faFrom an early age, I was fascinated by the natural world, especially the way living organisms work. For me, the interaction between organisms, for example between host and pathogen, is fascinating. I’ve always been interested in translational research – how can what I do on the bench affect the health of the general public?
This feeling has never been more relevant than it is now. During a pandemic, releasing vaccines that can prevent disease is a public health intervention that will benefit many people.
Since April, I have been working on the assessment of the immune response in clinical trials of the Oxford / AstraZeneca ChAdOx1-nCov vaccine. In my role as a postdoctoral immunologist at the Jenner Institute, I previously worked on clinical research into epidemic pathogens such as Ebola, Mers-CoV, and influenza. My job was to measure the antibody responses induced by these vaccines.
So when it came to the task of performing immunological analyzes, and specifically antibody levels, for the Covid-19 vaccine, I had the necessary skills to move forward. Granted, the task to be done in the Covid-19 clinical trials would be much greater than anything I or any of my colleagues have ever worked on before. Currently, I lead a laboratory team studying antibody responses to a vaccine in volunteers for clinical trials. We are interested in the level of antibody response to our vaccine antigen – to ChAdOx1-nCov, i.e. the Sars-CoV-2 spike protein.
We tested the antibody response after one dose of the vaccine, and after two doses, we saw how they fell out. We also compared the antibody responses in different age groups. Now we want to follow the antibody response over several months to determine if our vaccine can trigger a long-term immune response.
My job involves much more than just conducting experiments in the lab. Planning, data analysis, logistics (eg storing thousands of samples), organizing both laboratory supplies and managing people are daily work. There was a lot of pressure in the development of this vaccine, including short waiting times for laboratory testing to be made available as soon as possible after the blood samples were collected from volunteers.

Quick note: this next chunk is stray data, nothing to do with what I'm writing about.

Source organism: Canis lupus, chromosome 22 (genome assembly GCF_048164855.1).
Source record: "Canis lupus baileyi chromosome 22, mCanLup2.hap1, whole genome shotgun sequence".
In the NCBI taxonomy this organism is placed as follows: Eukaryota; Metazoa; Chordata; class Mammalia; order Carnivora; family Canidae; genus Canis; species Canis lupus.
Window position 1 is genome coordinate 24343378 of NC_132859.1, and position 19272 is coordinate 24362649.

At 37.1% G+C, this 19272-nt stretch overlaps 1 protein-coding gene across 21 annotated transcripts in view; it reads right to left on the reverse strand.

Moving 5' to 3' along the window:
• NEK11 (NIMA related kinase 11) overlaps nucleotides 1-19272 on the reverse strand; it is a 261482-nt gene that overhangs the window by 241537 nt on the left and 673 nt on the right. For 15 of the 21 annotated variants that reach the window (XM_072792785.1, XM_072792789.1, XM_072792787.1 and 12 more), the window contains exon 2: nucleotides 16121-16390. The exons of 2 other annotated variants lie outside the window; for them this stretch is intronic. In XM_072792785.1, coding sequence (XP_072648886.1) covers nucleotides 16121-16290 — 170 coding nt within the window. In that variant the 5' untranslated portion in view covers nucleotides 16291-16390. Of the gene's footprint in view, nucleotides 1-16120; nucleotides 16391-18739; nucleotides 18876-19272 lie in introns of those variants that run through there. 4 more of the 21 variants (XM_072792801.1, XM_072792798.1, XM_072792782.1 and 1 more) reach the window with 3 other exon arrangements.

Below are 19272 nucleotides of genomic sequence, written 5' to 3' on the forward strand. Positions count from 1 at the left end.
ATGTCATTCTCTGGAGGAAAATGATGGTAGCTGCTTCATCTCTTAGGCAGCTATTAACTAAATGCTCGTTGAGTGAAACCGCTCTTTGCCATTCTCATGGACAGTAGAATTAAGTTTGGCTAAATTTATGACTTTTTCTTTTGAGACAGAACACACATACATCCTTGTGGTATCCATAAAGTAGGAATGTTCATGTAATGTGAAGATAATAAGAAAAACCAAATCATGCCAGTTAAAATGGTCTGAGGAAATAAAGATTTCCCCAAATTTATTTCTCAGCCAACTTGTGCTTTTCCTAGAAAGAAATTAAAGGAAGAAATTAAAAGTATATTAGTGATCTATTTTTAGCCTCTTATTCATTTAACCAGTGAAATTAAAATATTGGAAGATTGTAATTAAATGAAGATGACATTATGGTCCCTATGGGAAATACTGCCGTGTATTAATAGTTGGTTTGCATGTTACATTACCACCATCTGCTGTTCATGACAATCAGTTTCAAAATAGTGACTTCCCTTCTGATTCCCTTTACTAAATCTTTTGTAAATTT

I’ve been working harder in 2020 than ever before and I hope to have more than ever again than ever! Sometimes your workload becomes frustrating – especially when you think you’ve completed a task and may have a break, but moments later another, often bigger, task comes up.
For me, the best way forward in these situations is to unite as a team and work out how to reach the end goal by using the skills of the individuals in the lab. There have been many ups and downs in the past nine months, but they have been split amongst colleagues, many of whom I would never have had the pleasure of working on if it were not for these attempts.
Have I ever worried, “What if the vaccine doesn’t work?” Of course, these thoughts come to my mind when I should be sleeping. However, I had confidence in both the vaccine technology and the team working tirelessly towards a common goal. Fortunately, we were rewarded with the news that ChAdOx1-nCoV is effective in preventing Covid-19.
Hearing that, I immediately burst into tears. Tears of relief, joy, hope and excitement for the future of this vaccine. I am very proud to be part of this vaccine and I can’t wait to see how it benefits people all over the world.